>> Sunday, January 10, 2010
Kevin Drum likes the idea of not getting hysterical over every terrorist incident, but he's got practical and theoretical objections to an approach that emphasizes the risk from terrorism is statistically negligible:
This line of argument — that terrorism is statistically harmless compared to lots of other activities — will never work. For better or worse, it just won't. So we should knock it off.
Second, even in the realm of pure logic it really doesn't hold water. The fundamental fear of terrorism is that it's not just random or unintentional, like car accidents or (for most of us) the threat of homicide. It's carried out by people with a purpose. The panic caused by the underwear bomber wasn't so much over the prospect of a planeload of casualties, it was over the reminder that al-Qaeda is still out there and still eager to expand its reach and kill thousands if we ever decide to let our guard down a little bit.
So even if you agree with Campos, as I do, that overreaction to al-Qaeda's efforts is dumb and counterproductive, it's perfectly reasonable to be more afraid of a highly motivated group with malign ideology and murderous intent than of things like traffic accidents or hurricanes. Suggesting otherwise, in some kind of hyperlogical a-death-is-a-death sense, strikes most people as naive and clueless. It's an argument that probably hurts the cause of common sense more than it helps.
Whether statistically-based arguments help or hurt on the whole in this context seems largely unknown (we don't have good stats on that). I concede they're not nearly as effective as people who have a preference for evidence-based arguments -- pointy-headed professors etc., -- often imagine they are. As Drum points out, most people consider those sorts of arguments naive, and prefer "common sense."
Unfortunately in this context Drum seems to be one of those people. His common sense argument is that it makes more sense to be afraid of terrorists than hurricanes because death by hurricane is random and death by terrorism is a product of malign ideology and murderous intent. Even ordinary homicide, he says, is not like that for most of us.
As to the homicide point it's clearly wrong. The percentage of homicide victims whose killers were random strangers -- serial killers, mass murderers, and the like -- is quite small. Indeed if you're a woman (which statistically includes most of us), the odds are far higher that you will murdered by a current or former intimate partner -- as I point out in the WSJ piece there are several such murders in the US every single day -- than by any other single class of killer.
But even when it comes to things like hurricanes and traffic accidents I think Drum is off track. If anything, getting blown up by a terrorist on a plane is about as impersonal a death as a person can suffer. It's comparable, in this regard, to getting blown up by Predator drone while attending a wedding in a Pakistani village.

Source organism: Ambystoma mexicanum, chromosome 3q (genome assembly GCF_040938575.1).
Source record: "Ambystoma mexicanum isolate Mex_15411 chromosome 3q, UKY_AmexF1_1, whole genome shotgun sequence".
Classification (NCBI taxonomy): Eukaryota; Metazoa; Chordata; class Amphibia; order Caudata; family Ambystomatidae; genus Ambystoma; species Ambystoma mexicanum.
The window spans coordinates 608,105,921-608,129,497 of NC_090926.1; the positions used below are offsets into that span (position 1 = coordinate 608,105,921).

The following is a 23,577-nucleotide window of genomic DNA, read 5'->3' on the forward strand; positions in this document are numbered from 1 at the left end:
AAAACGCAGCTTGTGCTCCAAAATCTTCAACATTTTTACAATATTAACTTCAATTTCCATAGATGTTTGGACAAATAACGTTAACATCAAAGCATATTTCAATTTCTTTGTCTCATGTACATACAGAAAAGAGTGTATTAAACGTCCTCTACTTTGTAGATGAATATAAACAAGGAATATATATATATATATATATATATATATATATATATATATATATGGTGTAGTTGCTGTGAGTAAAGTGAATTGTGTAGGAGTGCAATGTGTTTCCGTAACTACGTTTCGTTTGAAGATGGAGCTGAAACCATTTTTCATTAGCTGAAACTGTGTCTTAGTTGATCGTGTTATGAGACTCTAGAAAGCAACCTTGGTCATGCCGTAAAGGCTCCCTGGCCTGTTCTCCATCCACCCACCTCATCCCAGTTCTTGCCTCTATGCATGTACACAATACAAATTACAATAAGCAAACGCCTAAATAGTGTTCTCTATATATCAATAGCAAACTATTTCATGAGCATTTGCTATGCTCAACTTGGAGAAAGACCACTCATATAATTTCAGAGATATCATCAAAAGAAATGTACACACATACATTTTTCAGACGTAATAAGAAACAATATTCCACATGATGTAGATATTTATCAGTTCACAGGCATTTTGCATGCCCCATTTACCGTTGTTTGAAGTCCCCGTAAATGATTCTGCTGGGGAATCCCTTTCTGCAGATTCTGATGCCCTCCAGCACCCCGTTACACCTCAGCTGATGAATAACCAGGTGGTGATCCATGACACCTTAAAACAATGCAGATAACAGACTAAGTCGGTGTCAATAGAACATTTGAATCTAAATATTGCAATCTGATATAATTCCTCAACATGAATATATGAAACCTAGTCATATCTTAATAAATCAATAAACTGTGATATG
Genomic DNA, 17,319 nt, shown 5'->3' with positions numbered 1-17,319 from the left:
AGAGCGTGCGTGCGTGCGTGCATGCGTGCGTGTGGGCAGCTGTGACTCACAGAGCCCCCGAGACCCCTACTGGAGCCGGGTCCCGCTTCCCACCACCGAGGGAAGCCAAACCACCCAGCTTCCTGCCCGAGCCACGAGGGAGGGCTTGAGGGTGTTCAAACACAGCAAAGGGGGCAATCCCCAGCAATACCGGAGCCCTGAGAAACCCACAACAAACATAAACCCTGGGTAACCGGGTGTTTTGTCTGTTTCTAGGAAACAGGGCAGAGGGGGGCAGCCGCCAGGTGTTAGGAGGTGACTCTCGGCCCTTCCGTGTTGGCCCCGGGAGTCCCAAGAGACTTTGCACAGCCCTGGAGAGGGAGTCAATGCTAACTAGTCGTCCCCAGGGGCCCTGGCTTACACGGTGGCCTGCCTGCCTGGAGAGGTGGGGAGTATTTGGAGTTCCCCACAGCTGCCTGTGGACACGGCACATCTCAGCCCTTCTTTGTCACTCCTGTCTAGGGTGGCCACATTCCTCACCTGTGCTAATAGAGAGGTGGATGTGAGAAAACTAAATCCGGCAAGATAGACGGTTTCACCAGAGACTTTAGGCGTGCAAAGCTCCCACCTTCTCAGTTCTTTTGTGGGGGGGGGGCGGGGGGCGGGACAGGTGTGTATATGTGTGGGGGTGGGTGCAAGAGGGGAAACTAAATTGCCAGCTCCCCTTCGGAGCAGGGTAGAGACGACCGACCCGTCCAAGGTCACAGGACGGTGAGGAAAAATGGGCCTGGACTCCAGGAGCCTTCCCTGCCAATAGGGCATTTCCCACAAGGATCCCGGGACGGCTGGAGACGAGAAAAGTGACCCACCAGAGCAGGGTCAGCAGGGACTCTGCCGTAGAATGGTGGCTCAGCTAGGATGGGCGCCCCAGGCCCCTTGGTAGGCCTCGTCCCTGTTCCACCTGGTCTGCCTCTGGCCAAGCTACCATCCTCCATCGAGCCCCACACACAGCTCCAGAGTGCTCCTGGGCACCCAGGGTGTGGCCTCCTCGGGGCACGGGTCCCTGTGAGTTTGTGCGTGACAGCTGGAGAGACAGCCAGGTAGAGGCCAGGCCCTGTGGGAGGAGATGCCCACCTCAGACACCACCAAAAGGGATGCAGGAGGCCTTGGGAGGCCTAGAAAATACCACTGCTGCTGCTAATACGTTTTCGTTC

The notion that terrorists want to kill "us" -- me and you specifically, or even Americans as a class -- because they hate us personally, or if you prefer "hate our freedoms," is pure narcissism. It's very much like imagining the the US military actually wants to kill Iraqi or Afghani civilians. From a logistical and political standpoint killing civilians is a pain in the ass for the US military and I'm quite sure they would very much prefer to avoid it altogether if they could, all ethical considerations aside. From a logistical and political standpoint trying to kill US civilians by blowing yourself and the plane you're on is a pain in the ass (sometimes literally) for terrorists and they no doubt would prefer to pursue their goals in a less unpleasant manner, again all ethical considerations aside.
I also think Drum should be a little more cautious about making arguments framed around the idea that "al Qaeda is still out there and eager to expand its reach and kill thousands." Whether al Qaeda even exists as a coherent organization any more is far from clear. Naturally Islamic terrorists in Iraq and on the Arabian peninsula are eager to engage in geopolitical equivalent of knock-off branding, but that hardly means we should assume that the Jihadist equivalent of Emanuel Goldstein is still lurking behind every conspiracy.
I'm not drawing a moral equivalence here between terrorism and "collateral damage" in arguably legitimate military operations. What I'd like to insist on is that both kinds of death are highly impersonal and essentially random.
Now this doesn't mean that the loved ones of the victims of these sorts of death will consider the deaths impersonal and random. Civilian deaths due to terrorism and warfare both fill people with rage and a thirst for revenge. But there's nothing personal about either one.
Update: The increasingly unhinged Maureen Dowd, by contrast, is annoyed with Obama for not recognizing that "we" are really scared right now, and therefore need a big strong daddy to make the bad guys go away:
No Drama Obama is reticent about displays of emotion. The Spock in him needs to exert mental and emotional control. That is why he stubbornly insists on staying aloof and setting his own deliberate pace for responding — whether it’s in a debate or after a debacle. But it’s not O.K. to be cool about national security when Americans are scared.
Our professorial president is no feckless W., biking through Katrina. He is no doubt on top of the crisis in terms of studying it top to bottom. But his inner certainty creates an outer disconnect.
He’s so sure of himself and his actions that he fails to see that he misses the moment to be president — to be the strong father who protects the home from invaders, who reassures and instructs the public at traumatic moments.
He’s more like the aloof father who’s turned the Situation Room into a Seminar Room.
You really can't make this stuff up.